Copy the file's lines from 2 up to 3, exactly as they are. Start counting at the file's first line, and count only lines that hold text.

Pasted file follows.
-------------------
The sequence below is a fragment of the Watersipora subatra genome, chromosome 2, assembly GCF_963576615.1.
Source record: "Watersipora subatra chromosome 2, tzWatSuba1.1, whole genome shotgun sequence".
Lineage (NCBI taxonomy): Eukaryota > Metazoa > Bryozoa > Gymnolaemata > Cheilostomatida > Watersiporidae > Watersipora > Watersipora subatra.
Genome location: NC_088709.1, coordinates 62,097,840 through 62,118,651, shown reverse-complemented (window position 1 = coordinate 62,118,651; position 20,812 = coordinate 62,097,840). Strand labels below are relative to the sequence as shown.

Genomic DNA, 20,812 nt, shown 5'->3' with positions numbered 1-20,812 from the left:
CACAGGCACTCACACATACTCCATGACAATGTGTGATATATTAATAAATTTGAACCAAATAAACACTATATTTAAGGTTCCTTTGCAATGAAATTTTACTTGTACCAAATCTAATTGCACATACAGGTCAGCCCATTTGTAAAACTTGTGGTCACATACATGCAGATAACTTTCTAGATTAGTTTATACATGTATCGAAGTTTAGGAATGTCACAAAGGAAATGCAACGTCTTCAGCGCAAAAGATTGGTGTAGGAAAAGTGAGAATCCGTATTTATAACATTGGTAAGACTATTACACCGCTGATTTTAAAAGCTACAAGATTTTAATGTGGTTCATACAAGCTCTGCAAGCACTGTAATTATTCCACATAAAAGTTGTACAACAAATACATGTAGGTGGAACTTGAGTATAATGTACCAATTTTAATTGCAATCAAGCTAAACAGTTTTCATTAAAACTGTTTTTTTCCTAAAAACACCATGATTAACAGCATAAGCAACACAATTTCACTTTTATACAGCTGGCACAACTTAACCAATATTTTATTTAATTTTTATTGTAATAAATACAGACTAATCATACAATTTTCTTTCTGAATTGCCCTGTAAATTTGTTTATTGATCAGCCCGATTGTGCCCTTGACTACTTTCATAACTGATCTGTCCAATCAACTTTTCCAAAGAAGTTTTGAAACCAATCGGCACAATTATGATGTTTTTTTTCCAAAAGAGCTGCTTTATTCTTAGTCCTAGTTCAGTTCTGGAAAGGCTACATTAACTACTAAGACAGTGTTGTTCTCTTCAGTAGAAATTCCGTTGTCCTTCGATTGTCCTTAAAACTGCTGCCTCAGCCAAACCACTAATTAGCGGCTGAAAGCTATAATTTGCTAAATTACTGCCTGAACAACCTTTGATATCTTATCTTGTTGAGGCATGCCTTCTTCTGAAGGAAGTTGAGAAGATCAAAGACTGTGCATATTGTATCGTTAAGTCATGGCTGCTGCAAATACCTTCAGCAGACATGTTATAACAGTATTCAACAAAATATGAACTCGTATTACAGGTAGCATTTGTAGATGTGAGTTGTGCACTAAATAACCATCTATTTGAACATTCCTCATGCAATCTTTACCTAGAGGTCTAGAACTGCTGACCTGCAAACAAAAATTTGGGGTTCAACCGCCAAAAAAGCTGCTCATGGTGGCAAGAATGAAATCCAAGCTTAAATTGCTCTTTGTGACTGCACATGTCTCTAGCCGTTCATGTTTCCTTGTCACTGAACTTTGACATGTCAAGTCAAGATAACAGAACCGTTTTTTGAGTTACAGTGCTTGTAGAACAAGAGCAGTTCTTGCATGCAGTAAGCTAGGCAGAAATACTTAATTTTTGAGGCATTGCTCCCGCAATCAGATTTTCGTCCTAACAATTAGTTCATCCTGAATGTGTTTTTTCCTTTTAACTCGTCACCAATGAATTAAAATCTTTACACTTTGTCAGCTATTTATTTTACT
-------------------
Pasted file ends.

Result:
Source record: "Watersipora subatra chromosome 2, tzWatSuba1.1, whole genome shotgun sequence".
Lineage (NCBI taxonomy): Eukaryota > Metazoa > Bryozoa > Gymnolaemata > Cheilostomatida > Watersiporidae > Watersipora > Watersipora subatra.